This week marks six months until the biggest four days of 2023 for the world’s best canoe sprint and paracanoe athletes, as they look to book tickets for the 2024 Paris Olympic and Paralympic Games.

Duisburg in Germany will host the 2023 ICF Canoe Sprint and Paracanoe World Championships in August, which will also double as an Olympic and Paralympic qualifying event. It means athletes will be trying to earn Paris quotas for their federations.

It will be a welcome return to the German canoe sprint headquarters for the international canoeing family, ten years exactly since the city last hosted an ICF world championships. The last time Duisburg hosted an Olympic qualifier was in 2007, ahead of the Beijing Games.

Duisburg also hosted world championships the year before the Atlanta, Seoul, and Moscow Olympics.

A handful of athletes who figured prominently at the 2013 Duisburg world championships will be front and centre in August. New Zealand’s Lisa Carrington finished third behind Hungary’s Danuta Kozak in the K1 500 in 2013, but has since become the Olympic champion.

The unknown this year is who will be representing Hungary in the event. Kozak, who won K4 500 gold in Tokyo, won Olympic gold in London and Rio, but missed a medal behind Carrington in Tokyo. Teammate Tamara Csipes took silver in Tokyo, but did not contest the event at last year’s ICF world championships.

Two prominent Germans from 2013 are expected to be back this year. Tom Liebscher, who was still a teenager when he contested the K1 500 and the 4 x K1 200 relay in 2013, has gone on to become a two-time Olympic gold medalist and six-time world champion. This year he will be once again part of Germany’s powerful K4 500 crew.

And Sebastian Brendel, who took silver in the C1 1000 ten years ago, has been talking about retirement since the Tokyo Olympics. But the three-time Olympic gold medalist and 13-time ICF world champion is believed to still be in full training.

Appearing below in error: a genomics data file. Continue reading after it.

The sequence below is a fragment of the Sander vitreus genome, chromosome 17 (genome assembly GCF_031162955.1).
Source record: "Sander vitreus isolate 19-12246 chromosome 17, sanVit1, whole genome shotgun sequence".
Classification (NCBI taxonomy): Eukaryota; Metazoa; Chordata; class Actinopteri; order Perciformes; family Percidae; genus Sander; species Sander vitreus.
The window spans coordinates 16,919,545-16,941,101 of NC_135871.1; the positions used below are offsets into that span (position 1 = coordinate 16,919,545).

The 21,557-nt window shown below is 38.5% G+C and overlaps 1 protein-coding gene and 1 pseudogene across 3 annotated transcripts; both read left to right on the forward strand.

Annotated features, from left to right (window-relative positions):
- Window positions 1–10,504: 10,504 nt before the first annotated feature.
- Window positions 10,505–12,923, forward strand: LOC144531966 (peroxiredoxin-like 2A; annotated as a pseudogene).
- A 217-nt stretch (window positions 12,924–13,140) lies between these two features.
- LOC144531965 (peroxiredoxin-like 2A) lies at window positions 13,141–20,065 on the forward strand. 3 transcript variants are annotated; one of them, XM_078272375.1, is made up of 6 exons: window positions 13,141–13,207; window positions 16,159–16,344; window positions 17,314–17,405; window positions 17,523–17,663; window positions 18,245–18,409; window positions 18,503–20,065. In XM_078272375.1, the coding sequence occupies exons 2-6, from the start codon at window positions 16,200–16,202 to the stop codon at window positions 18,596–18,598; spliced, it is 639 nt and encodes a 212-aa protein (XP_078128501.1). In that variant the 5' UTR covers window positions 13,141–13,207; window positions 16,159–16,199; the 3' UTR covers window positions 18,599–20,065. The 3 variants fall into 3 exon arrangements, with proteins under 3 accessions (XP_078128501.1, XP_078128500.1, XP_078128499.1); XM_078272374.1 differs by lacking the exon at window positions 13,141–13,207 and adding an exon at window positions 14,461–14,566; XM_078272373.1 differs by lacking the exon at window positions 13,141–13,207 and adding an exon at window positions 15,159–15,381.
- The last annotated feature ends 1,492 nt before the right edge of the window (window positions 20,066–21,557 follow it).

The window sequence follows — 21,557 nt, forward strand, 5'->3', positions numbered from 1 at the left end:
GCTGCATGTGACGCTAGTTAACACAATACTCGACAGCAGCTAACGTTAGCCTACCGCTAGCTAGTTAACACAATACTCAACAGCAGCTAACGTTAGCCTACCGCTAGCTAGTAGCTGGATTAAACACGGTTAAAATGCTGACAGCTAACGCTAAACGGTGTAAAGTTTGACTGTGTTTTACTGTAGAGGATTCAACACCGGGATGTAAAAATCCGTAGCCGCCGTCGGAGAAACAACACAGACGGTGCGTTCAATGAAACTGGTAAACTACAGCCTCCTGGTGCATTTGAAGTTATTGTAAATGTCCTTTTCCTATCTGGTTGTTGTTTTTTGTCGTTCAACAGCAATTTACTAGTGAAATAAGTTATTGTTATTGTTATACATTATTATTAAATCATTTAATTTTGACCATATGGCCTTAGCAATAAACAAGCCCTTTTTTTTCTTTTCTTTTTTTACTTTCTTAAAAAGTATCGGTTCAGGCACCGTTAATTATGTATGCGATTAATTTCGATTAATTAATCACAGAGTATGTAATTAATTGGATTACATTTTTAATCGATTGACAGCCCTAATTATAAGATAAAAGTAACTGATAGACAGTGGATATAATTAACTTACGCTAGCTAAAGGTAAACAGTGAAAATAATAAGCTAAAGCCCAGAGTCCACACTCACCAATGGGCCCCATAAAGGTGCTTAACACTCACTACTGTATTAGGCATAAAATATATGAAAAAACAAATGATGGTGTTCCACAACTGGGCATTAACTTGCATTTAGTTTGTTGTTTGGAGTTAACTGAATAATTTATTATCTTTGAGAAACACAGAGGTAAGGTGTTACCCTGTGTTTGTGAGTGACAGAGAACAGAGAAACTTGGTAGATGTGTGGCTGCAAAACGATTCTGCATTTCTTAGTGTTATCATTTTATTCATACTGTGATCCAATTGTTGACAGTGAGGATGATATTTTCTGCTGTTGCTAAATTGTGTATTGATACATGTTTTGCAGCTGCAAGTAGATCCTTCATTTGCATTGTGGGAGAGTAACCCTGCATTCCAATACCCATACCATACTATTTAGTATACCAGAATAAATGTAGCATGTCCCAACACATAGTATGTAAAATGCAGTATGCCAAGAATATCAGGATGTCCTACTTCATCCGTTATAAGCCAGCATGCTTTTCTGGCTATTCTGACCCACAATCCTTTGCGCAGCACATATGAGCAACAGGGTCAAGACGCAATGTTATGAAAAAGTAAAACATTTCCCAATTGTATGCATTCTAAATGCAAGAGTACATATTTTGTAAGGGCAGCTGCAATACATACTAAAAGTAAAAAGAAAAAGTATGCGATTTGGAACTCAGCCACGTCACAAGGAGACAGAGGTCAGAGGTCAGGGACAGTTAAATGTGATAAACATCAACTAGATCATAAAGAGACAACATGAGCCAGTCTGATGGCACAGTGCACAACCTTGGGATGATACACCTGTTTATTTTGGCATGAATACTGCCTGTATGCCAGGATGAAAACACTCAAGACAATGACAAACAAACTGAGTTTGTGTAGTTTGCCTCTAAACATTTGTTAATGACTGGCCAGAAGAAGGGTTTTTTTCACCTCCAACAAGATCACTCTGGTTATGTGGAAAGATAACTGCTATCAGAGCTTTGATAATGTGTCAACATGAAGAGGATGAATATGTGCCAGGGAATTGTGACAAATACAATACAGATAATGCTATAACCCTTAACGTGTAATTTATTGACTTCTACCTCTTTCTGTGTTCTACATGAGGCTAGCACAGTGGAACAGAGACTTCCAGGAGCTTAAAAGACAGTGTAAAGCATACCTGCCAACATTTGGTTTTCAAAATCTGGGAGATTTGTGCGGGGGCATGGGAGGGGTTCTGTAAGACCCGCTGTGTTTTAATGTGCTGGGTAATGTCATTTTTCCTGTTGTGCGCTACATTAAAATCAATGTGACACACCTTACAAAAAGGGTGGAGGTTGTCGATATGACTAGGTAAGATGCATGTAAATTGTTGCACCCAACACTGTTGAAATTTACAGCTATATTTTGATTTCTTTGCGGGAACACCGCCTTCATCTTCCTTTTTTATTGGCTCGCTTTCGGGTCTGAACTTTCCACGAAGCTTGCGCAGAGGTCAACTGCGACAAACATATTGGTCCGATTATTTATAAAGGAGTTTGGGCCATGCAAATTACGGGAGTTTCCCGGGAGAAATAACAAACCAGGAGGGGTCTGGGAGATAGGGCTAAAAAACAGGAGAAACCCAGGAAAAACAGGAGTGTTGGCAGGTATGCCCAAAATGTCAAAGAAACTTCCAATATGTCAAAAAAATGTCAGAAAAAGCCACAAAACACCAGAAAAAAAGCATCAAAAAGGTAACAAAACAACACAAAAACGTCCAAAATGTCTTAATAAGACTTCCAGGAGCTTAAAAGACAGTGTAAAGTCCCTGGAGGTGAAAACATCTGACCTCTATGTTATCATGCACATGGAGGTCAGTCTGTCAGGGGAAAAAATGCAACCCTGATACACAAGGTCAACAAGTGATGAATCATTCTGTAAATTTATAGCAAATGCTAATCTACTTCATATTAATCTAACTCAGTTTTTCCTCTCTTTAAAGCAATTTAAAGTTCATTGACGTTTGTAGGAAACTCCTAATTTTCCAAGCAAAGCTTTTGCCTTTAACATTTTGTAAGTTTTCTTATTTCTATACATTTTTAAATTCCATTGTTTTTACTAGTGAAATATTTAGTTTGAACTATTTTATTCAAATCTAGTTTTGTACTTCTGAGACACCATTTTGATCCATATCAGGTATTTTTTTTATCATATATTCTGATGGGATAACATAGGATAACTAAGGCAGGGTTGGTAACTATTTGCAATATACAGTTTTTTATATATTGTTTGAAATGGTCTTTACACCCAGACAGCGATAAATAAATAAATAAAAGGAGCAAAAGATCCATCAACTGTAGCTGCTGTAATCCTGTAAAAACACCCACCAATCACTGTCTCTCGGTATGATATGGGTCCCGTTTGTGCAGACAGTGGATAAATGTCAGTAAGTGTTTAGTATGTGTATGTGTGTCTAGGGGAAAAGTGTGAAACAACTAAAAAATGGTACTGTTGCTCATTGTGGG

The favourite for the C1 1000 will be Brazil’s Isaquias do Santos, the gold medalist from Tokyo. In 2013 dos Santos won the C1 500 and finished third in the C1 1000.

In 2013 Spain’s Saul Craviotto was already an Olympic gold and silver medalist. The Spanish celebrity masterchef champion is hoping to qualify for his fifth Olympic Games, where he’ll look to continue his record of winning a medal at every Games he has contested.

Craviotto was a member of Spain’s world championship winning K4 500 crew in Canada last year, and their duel with Germany and Ukraine in August will be an event highlight.

Poland’s Karolina Naja has also won a medal at every Olympics she has attended, and will be hoping to make Polish Olympic history in Paris next as part of a women’s K4 500 crew who will likely start favourites for the title. It would be Naja’s fourth Games.

Naja enjoyed a successful world championships in Duisburg ten years ago, winning two silver and one bronze medal.

In paracanoe the Duisburg championships should see the return of the world’s most successful Paralympic paddler, Curtis McGrath. The Australian took time away from the sport last year, but has set his sights on winning another two gold medals in Paris to add to the three he has already won.

The world will be watching to see if two-time Paralympic and multiple world champion, Serhii Yemelianov, will be back racing. The Ukrainian took time away from the sport to help his country’s war effort against Russia, which included him auctioning his Tokyo gold to help raise funds for the military.

Ukrainian teammates Mykola Syniuk and Maryna Mazhula are both expected to be prominent again, the latter resuming her battle with Germany’s Edina Mueller which has seen them trade gold medals at recent international outings.

The British paracanoe team will once again be powerful, led by Tokyo gold medalists Charlotte Henshaw, Emma Wiggs and Laura Sugar.

The 2023 ICF Canoe Sprint and Paracanoe World Championships will run from August 23 to 27 in Duisburg, Germany.  


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